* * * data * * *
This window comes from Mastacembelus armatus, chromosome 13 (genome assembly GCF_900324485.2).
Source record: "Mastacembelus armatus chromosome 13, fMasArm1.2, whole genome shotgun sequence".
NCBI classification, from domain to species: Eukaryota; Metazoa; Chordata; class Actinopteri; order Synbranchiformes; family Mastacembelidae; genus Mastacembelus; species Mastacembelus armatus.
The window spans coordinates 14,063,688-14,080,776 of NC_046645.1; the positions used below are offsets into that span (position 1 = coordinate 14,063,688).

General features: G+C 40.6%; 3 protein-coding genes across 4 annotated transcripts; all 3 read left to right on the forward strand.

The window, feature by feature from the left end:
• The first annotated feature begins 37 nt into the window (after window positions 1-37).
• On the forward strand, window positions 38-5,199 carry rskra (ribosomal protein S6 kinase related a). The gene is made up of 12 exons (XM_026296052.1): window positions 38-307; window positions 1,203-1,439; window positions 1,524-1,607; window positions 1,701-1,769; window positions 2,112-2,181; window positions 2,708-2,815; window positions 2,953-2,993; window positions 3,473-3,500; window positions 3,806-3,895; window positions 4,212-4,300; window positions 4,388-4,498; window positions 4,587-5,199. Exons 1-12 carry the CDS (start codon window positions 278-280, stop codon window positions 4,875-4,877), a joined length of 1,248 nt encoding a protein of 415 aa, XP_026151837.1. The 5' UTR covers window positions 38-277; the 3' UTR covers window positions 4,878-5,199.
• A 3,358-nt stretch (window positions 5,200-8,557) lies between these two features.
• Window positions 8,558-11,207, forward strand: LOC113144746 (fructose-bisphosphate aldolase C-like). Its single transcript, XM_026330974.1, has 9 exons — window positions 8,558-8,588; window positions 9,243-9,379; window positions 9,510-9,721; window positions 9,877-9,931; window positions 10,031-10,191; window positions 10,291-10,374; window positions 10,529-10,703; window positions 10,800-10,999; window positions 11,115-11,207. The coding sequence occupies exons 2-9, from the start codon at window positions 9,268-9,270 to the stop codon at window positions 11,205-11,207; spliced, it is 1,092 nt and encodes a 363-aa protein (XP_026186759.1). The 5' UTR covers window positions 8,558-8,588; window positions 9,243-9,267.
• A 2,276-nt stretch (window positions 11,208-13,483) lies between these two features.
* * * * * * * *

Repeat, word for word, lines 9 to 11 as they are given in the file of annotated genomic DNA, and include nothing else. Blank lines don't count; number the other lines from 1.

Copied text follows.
• A 3,358-nt stretch (window positions 5,200-8,557) lies between these two features.
• Window positions 8,558-11,207, forward strand: LOC113144746 (fructose-bisphosphate aldolase C-like). Its single transcript, XM_026330974.1, has 9 exons — window positions 8,558-8,588; window positions 9,243-9,379; window positions 9,510-9,721; window positions 9,877-9,931; window positions 10,031-10,191; window positions 10,291-10,374; window positions 10,529-10,703; window positions 10,800-10,999; window positions 11,115-11,207. The coding sequence occupies exons 2-9, from the start codon at window positions 9,268-9,270 to the stop codon at window positions 11,205-11,207; spliced, it is 1,092 nt and encodes a 363-aa protein (XP_026186759.1). The 5' UTR covers window positions 8,558-8,588; window positions 9,243-9,267.
• A 2,276-nt stretch (window positions 11,208-13,483) lies between these two features.